Haven't done a process post in a while, and don't think I've ever shown how I digitally color. Starting a design or illustration always starts in a sketchbook or on random straps of paper. The Fungus Behemoth started a while back in my last sketchbook.
I like to sketch in ball point pen, the one thing that always bothered me about pencil is that it smudged everywhere and made a huge mess and I always forgot a pencil sharpener when I needed it. Ball point pens are usually easy to find, even if I forget to bring a pen with me. I start out sketching in red pen then add details and clean up the shapes with black. There's a small sketch of the Fungus Behemoth on the left of a pose and design. Then I experimented with what the face should look like. And in the corner of the page is a little Brownie randomly crashing the party.
Then I'll take the ideas I like, sketch the design and ink it. I always ink with a brush, sometimes I'll use a pen for some details but not often. Like I've said in other posts, FW ink is what I use and will always use. Watery Ink is not my thing.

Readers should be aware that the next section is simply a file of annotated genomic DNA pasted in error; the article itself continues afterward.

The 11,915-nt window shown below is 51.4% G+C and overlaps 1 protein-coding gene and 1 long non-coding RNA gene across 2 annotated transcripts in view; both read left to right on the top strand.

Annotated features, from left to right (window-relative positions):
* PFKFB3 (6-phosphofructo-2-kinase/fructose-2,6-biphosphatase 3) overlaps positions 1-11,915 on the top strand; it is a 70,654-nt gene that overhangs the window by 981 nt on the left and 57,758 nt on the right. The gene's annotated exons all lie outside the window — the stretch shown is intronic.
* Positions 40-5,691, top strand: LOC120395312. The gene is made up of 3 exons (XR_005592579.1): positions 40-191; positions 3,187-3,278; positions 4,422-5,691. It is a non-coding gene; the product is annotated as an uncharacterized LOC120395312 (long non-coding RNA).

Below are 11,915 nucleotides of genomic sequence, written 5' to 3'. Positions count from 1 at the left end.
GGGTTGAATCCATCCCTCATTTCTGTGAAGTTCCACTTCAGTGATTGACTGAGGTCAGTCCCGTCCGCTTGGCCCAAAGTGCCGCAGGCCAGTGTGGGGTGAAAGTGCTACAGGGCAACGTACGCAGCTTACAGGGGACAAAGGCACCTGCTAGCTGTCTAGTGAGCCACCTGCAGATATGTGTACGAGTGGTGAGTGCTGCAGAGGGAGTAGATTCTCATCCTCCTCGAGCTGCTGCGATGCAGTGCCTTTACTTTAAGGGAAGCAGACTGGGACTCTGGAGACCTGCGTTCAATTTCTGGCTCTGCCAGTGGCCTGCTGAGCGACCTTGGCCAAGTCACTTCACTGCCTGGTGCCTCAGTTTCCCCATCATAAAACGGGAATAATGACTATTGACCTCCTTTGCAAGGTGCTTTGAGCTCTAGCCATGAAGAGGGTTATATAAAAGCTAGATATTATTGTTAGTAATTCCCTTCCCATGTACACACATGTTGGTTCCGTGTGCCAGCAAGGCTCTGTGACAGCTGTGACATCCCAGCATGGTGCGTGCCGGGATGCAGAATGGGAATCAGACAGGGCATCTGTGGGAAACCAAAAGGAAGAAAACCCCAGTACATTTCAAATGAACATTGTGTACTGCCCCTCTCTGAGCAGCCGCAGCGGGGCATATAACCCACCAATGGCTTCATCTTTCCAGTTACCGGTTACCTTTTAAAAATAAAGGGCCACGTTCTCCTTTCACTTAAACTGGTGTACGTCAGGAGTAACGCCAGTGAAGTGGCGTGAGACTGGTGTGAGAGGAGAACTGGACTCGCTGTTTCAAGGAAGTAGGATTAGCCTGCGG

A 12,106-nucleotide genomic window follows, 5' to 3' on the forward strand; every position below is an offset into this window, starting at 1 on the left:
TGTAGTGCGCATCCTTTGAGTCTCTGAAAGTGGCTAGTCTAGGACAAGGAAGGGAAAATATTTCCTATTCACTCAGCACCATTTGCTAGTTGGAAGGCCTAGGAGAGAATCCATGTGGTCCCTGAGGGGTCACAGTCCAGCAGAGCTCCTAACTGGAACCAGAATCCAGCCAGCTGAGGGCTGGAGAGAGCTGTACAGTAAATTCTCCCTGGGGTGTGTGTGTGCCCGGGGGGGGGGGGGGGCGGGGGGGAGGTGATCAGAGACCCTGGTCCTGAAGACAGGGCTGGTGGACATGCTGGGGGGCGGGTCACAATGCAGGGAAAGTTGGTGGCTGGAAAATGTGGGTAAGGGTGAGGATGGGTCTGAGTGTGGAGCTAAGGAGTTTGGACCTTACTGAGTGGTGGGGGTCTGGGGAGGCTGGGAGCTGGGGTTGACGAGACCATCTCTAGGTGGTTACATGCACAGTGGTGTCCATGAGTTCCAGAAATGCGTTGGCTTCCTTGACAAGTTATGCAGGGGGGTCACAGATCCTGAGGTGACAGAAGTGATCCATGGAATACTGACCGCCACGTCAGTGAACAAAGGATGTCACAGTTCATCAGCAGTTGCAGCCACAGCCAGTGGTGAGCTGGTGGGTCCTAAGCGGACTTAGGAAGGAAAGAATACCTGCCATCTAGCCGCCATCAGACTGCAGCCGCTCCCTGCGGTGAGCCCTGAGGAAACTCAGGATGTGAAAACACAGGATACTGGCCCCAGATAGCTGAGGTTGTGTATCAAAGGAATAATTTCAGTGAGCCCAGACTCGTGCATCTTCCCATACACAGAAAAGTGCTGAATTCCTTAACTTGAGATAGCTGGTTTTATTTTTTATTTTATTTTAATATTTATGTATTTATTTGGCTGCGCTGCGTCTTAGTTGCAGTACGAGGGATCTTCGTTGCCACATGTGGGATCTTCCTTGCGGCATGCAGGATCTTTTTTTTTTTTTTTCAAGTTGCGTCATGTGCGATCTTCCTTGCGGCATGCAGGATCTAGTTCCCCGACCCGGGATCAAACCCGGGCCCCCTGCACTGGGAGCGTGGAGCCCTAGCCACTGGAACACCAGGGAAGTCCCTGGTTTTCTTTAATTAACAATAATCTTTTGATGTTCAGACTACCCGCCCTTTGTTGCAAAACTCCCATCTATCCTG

Next, I scan the ink drawing. I have a Scan Express Pro scanner, it can scan up to an 11 by 17 drawing, which is nice so I don't have to stitch multiple scans together saving time. I'll clean up any random ink and pencil that is scanned before I start coloring. Using multiple layers in folders, I create the base for the piece.
Most of the time, I have an idea of the kind of color palette. But I like to experiment before I settle on the base colors for a piece. Since the Fungus Behemoth lives in swampy forests, it helped flesh out the colors. I try not to use to many colors so it doesn't look like a box of crayons threw up on my drawing, limited colors are better (for me).
After settling on base colors, I start to render the monster. Most people say render as in adding layers of value to create a more realistic look. For me, I am doing the same but not in an ultra rendered way of smooth gradients, more graphically for my work.
Laying in the shadows can be easy sometimes and challenging most times. Adding black to the base color does not create interesting shadows, shadows are color, light is a spectrum, and just because I don't render photo realistic does not mean I don't take the physics of light into account. On the top layer, I'll draw lines that show where the light is coming. After laying in the shadows and experimenting with colors for the shadows, I place color on the base that the creature stands on and add a cast shadow.
Currently I am juggling a few monsters in photoshop at various stages for a personal project in the works. The Fungus Behemoth is a part of it as well. But more on the personal project another day.